Between 25-40% of people with learning disabilities also experience mental ill health, but it can go unrecognised, or treated as part of their learning disability.
Autistic people may not receive the treatment they need for likely PTSD
Do teachers know best? Schools pressurising parents to 'chemically restrain' children
'Vicious circle of trauma' created by restrictive interventions in schools, says Centre for Mental Health evidence review
MPs call for CQC overhaul and Mental Health Act changes to address "horrific realities"
Today Parliament’s Joint Committee on Human Rights (JCHR) condemns the “horrific reality” of conditions and treatment under which many young people with learning disabilities and autism are detained in mental health hospitals, “inflicting terrible suffering on those detained and causing anguish to their distraught families”.
How to tune into a person’s frequency: the past, present, and future of learning disability nursing
If a person who has a learning disability is banging their head, being silent, or laughing it is not always easy to understand what is happening with and to them. In this article, Jim Blair (Learning Disability Nursing Project Lead at the Royal College of Nursing and Clinical Advisor for Learning Disabilities at the Queens Nursing Institute) considers the ways people with learning disabilities can be supported to access the healthcare treatment they deserve but denied all too often.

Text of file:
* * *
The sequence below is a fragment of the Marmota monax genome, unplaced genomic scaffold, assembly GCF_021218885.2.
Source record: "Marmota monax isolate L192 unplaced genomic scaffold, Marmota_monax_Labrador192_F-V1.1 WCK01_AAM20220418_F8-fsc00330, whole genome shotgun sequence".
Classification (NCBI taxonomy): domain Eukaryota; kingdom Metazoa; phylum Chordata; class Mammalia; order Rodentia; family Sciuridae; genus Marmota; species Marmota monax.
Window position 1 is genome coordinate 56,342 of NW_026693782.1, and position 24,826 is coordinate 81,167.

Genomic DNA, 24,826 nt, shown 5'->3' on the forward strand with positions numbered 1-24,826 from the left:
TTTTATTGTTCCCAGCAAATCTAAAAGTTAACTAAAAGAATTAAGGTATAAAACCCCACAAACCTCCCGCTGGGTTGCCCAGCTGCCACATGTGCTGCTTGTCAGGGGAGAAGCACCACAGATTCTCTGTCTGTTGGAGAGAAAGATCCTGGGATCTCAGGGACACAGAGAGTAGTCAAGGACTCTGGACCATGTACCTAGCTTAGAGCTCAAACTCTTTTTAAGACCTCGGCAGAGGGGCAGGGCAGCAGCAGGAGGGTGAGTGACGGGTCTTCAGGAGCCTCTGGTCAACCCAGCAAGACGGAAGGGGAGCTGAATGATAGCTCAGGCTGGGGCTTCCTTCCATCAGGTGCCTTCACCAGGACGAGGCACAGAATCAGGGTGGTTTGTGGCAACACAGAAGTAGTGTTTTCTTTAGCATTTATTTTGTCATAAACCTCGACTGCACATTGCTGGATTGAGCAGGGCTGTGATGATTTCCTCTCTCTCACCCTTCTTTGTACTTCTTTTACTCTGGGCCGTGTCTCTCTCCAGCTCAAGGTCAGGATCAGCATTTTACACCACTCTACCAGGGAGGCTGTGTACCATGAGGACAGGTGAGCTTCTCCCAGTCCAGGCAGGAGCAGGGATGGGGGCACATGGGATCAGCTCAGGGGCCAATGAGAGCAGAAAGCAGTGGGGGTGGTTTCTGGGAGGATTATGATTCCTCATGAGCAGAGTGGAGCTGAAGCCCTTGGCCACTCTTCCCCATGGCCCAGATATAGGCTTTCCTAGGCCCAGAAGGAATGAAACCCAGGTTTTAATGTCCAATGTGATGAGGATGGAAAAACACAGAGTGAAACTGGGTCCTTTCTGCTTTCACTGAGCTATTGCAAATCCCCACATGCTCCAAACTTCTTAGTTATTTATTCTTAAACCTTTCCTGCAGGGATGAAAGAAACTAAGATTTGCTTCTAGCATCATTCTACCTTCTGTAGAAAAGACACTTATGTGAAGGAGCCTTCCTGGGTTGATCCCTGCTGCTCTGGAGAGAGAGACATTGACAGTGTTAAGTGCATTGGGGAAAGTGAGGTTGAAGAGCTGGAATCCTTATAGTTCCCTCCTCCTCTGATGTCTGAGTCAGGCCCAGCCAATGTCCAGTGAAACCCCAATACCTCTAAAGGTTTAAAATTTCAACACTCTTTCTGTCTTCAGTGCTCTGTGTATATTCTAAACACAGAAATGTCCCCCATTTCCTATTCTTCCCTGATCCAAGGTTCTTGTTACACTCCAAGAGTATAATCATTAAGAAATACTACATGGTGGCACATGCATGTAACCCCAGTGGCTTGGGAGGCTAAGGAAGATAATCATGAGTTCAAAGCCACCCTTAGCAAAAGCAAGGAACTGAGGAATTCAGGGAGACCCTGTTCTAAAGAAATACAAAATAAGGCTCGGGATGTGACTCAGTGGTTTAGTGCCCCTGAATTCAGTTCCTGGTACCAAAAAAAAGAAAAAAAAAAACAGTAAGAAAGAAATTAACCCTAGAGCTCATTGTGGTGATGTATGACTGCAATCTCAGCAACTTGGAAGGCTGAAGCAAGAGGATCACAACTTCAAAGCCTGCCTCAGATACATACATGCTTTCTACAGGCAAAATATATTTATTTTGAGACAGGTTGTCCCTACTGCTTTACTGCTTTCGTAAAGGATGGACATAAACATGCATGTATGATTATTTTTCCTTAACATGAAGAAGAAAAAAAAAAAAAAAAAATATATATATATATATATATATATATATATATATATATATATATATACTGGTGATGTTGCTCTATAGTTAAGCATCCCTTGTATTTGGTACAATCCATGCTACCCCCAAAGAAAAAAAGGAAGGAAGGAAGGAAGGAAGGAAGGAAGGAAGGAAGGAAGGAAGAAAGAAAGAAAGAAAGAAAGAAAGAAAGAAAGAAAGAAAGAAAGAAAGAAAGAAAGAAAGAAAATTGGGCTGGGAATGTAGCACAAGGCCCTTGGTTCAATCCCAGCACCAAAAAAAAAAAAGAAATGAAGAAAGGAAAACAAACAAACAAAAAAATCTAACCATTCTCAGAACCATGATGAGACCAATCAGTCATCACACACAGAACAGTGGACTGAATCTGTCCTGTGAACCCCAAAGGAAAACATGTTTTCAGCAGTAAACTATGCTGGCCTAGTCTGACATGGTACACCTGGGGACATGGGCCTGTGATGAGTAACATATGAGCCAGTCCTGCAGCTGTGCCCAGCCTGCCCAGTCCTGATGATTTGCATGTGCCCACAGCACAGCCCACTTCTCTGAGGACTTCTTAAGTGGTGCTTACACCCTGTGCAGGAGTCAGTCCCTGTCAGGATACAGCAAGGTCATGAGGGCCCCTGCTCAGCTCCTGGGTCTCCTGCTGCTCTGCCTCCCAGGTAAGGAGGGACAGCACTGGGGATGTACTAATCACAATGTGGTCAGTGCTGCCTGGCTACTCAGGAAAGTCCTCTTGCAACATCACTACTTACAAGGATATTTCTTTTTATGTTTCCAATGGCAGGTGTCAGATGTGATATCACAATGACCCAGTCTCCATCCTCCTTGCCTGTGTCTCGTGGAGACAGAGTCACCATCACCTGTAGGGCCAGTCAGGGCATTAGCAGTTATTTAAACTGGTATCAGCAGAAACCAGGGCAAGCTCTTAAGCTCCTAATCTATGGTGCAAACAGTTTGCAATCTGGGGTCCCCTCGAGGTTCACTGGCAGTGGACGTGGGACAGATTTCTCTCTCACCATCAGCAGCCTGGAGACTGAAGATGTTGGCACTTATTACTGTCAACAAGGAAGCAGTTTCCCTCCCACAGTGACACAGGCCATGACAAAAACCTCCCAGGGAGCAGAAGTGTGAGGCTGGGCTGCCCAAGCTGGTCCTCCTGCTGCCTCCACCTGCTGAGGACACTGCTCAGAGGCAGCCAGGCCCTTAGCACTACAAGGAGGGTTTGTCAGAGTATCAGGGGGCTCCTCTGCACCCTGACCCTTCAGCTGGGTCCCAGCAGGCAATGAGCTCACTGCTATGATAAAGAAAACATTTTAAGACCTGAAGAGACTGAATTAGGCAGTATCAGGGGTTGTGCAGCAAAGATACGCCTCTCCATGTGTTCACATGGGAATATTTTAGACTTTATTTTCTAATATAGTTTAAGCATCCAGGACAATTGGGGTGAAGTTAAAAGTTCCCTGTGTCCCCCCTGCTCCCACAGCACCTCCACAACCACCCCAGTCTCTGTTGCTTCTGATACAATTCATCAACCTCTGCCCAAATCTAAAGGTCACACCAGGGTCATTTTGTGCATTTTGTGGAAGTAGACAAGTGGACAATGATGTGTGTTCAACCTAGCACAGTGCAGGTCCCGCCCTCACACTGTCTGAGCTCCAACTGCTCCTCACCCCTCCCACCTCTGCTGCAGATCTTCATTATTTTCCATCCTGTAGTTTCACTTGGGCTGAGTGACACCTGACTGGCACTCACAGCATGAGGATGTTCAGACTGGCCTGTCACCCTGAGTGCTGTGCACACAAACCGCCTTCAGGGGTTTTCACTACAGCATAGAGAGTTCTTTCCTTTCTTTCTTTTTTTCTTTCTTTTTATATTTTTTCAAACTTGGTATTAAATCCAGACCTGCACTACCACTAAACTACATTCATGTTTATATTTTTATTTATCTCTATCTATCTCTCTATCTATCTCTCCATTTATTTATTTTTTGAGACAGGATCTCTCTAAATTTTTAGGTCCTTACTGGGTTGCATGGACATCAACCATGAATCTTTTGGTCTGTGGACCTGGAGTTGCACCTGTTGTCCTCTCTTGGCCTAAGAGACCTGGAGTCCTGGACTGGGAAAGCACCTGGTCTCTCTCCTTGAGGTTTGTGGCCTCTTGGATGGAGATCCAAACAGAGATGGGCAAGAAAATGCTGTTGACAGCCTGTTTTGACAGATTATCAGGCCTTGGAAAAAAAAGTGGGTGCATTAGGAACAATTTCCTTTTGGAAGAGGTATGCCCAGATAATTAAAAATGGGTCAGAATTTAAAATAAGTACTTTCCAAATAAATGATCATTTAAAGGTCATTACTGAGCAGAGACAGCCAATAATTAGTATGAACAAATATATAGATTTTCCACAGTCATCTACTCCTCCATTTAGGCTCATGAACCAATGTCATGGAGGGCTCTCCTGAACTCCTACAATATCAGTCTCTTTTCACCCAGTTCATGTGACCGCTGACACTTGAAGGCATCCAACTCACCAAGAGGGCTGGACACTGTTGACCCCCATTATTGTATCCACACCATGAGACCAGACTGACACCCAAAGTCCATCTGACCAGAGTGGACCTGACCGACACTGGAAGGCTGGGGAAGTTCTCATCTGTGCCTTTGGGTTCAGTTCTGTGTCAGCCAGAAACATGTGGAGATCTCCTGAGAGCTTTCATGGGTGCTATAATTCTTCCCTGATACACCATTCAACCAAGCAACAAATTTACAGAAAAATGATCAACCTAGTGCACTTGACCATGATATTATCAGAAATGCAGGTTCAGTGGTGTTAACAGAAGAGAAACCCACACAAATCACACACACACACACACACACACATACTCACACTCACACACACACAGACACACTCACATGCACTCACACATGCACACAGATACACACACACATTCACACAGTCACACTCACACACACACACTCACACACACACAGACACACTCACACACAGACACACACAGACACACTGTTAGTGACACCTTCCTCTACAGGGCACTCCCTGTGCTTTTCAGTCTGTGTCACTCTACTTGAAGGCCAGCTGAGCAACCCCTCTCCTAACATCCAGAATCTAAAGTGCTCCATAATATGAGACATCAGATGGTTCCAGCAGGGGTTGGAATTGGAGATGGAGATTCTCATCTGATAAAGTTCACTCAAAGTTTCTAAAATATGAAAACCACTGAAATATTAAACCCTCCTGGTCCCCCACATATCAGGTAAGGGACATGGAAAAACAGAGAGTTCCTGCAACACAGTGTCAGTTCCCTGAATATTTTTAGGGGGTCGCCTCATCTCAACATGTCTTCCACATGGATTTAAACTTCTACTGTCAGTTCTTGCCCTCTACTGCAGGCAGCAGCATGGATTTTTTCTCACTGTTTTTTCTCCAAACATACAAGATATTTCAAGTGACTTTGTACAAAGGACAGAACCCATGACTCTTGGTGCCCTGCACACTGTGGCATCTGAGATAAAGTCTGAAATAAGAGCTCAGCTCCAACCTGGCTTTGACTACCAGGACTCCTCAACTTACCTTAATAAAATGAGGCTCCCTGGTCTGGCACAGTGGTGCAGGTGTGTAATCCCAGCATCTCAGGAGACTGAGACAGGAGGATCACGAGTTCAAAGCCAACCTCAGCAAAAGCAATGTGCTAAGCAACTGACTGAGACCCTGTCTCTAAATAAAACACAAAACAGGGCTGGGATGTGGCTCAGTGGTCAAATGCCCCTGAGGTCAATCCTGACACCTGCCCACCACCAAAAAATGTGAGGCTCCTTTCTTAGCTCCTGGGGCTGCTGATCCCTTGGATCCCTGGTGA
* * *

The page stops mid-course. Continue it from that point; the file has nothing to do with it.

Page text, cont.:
The majority of autistic adults are not getting the support they need
Have NHS efforts to reduce over medicating been successful?
In 2016, the UK government launched a groundbreaking drive to reduce the use of psychotropic drugs for people with autism and learning disabilities. But recent figures show that while prescribing rates for antipsychotics have fallen since the campaign’s launch, antidepressants, hypnotics, and stimulants have all risen.
Food and drink advice aims to tackle health inequality for people with learning disabilities
Compensatory strategies in autistic people associated with delayed diagnosis
How far can reasonable adjustments address health inequalities?
Reasonable adjustments are adaptations and accommodations that should, in theory, minimise disadvantages faced by disabled people in education, employment, and housing, as well as services such as shops, hospitals, and banks. Darren Devine discusses how reasonable adjustments could look for people with a learning disability - but how far can they address health inequalities?